They disappeared for a long time. Then they were back, for a short time. Gone, then back again. This time, for even less time. Indian Motorcycles, once Harley-Davidson’s biggest rival, is now a ghost more than anything else. The old ones, of course, are classics. The “new” ones, well, I’m not really sure what that even means.
Here’s the “Cliff’s Notes” on the history of Indian. Founded in 1901, the Indian Motor Company was briefly the largest manufacturer of motorcycles in the world. Today, they are most known for their old touring model, the “Chief.” People talk about those old bikes with reverence.
Most people, that is. My great uncle (who was an avid rider of motorcycles, and an attorney in the San Francisco Bay Area), road an Indian for years, and until he died, couldn’t talk about that old bike without getting visibly angry. He had an old Indian Four — which was an air-cooled inline four cylinder bike. It was ok, he said, as long as you didn’t ride it for more than an hour in the summer. See, the back two cylinders would always overheat. Why? Because there was just no way for cool air to reach the cooling fins of at the “end” of the engine.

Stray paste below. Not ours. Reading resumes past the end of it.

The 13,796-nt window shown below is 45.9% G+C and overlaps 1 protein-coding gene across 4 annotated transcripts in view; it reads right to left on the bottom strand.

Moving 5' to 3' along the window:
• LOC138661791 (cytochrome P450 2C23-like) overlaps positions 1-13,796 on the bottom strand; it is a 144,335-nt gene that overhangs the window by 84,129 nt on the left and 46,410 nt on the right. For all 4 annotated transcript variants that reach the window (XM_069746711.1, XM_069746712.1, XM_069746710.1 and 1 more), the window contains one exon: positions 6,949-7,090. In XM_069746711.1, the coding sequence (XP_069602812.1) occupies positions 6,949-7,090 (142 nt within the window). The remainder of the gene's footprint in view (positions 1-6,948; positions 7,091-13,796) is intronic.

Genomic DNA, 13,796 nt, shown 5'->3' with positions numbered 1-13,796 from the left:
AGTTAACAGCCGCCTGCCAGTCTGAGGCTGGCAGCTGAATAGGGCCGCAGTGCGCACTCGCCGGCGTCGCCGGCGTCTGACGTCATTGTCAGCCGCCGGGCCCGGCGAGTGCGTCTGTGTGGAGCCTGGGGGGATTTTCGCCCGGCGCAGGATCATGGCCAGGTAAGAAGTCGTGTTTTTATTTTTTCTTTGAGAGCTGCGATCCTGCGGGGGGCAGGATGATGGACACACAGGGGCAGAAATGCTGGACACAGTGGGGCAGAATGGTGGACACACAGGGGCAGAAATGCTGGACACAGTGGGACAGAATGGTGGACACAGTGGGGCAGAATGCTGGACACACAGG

Over the course of its first five decades, the company changed ownership a few times, eventually going bankrupt in 1953. In the 60s and 70s, imported bikes were fashioned with the name “Indian” by a guy named Ford Clymer (not sure whether there is any relation to the motorcycle manuals), but those bikes had little to nothing in common with the classic American-made models.
Resurrected in 1999, the California Motor Company produced Indian Motorcycles (using S&S engines for the first two years), but declared bankruptcy in 2003.
There is new hope on the horizon. Polaris Motor Company, who makes Victory Motorcycles, has recently acquired the brand. More on that tomorrow.